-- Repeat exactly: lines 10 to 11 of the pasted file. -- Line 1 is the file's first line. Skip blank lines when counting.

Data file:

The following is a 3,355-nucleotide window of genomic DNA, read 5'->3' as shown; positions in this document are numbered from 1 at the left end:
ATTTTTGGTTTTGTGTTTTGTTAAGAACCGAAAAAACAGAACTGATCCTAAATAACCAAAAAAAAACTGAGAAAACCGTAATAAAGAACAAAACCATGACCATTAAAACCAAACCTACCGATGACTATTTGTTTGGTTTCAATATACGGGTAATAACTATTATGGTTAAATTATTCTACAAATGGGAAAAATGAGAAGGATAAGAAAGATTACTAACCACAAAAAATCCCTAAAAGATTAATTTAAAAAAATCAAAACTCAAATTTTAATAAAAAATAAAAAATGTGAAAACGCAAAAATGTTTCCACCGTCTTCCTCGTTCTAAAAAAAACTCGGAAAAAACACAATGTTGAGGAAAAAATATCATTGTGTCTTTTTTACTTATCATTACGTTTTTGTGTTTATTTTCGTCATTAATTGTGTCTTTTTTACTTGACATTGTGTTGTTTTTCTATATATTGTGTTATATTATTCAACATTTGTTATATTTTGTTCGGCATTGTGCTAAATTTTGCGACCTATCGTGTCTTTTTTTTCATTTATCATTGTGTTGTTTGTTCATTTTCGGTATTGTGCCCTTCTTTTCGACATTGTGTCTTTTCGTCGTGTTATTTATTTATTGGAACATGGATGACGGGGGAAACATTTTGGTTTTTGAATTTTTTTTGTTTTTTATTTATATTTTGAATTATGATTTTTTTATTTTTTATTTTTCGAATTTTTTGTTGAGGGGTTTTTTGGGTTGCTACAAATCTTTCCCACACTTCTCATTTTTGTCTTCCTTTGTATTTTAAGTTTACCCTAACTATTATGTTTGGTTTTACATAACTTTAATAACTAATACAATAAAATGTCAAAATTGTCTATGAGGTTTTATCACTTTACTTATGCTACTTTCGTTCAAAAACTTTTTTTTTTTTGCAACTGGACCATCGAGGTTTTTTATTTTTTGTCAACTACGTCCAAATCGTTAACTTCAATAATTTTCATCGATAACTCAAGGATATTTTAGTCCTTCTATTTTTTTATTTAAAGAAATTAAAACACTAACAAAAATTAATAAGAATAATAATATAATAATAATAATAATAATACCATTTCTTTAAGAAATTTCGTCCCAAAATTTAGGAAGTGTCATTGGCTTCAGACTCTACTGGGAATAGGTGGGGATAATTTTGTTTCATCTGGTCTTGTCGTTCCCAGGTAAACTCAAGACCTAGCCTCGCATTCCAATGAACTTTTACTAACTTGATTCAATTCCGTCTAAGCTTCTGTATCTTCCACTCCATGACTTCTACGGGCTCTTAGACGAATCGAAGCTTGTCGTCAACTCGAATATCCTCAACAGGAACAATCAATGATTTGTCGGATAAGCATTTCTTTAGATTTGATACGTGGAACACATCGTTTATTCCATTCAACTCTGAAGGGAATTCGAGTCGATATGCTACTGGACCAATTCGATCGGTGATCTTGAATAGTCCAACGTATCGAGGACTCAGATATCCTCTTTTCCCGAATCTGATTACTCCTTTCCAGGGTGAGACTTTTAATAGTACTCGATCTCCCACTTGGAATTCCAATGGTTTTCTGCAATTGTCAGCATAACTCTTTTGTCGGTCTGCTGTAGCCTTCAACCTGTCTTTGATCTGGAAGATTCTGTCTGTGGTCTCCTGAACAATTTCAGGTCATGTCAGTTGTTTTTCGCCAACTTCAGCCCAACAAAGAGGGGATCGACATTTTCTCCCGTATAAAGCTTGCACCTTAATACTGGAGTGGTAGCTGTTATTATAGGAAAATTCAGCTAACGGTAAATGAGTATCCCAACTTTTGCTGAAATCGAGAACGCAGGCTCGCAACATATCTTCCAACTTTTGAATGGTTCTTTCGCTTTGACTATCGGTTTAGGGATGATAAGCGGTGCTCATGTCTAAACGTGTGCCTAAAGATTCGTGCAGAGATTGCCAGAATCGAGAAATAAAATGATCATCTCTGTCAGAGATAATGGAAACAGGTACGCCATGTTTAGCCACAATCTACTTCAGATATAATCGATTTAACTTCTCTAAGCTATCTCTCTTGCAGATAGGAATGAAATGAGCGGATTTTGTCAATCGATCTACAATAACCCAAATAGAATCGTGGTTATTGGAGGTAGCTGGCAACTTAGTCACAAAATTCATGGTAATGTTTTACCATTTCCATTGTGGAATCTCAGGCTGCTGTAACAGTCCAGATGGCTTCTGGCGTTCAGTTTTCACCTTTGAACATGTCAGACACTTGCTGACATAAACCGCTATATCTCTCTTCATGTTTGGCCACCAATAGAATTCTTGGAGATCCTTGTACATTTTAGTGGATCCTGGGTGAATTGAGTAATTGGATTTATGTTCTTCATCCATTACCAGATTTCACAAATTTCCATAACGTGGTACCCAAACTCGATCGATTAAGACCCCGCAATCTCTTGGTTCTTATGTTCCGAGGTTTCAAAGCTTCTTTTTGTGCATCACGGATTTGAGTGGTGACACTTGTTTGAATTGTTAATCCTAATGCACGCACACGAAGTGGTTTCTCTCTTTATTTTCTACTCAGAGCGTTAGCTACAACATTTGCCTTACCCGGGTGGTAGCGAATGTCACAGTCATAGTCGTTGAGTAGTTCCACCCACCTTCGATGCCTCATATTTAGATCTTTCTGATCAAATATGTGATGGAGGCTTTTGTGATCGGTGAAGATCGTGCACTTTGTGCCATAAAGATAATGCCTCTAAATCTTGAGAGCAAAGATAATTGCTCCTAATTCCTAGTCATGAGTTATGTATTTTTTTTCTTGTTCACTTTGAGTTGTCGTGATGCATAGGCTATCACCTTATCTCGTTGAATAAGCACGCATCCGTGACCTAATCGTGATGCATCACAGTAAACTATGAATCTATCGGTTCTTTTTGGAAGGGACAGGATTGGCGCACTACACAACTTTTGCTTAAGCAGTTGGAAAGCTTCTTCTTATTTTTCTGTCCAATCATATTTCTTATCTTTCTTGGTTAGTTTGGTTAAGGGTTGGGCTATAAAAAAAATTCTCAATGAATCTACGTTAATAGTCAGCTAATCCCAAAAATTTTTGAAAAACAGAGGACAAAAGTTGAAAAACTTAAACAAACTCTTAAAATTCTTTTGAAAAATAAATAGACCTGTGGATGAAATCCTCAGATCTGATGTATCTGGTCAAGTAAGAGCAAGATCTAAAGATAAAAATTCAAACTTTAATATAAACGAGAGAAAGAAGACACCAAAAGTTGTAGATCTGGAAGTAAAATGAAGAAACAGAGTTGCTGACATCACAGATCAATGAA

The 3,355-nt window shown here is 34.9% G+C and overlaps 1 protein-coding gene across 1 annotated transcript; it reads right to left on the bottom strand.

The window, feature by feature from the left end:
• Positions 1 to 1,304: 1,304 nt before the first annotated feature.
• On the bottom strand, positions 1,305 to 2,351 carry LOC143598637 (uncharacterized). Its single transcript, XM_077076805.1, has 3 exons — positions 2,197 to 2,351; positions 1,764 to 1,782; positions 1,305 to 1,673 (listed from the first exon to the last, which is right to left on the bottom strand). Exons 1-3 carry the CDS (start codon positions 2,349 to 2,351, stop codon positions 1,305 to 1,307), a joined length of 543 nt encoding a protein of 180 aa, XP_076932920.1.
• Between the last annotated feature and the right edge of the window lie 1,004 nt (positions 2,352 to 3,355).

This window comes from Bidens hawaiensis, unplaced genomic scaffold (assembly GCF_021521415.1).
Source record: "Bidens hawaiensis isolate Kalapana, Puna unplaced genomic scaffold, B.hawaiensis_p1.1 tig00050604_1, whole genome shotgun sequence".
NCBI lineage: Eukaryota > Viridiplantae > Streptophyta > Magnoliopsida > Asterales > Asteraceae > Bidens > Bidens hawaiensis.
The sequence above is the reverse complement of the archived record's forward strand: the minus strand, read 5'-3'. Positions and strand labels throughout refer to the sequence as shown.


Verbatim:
NCBI lineage: Eukaryota > Viridiplantae > Streptophyta > Magnoliopsida > Asterales > Asteraceae > Bidens > Bidens hawaiensis.
The sequence above is the reverse complement of the archived record's forward strand: the minus strand, read 5'-3'. Positions and strand labels throughout refer to the sequence as shown.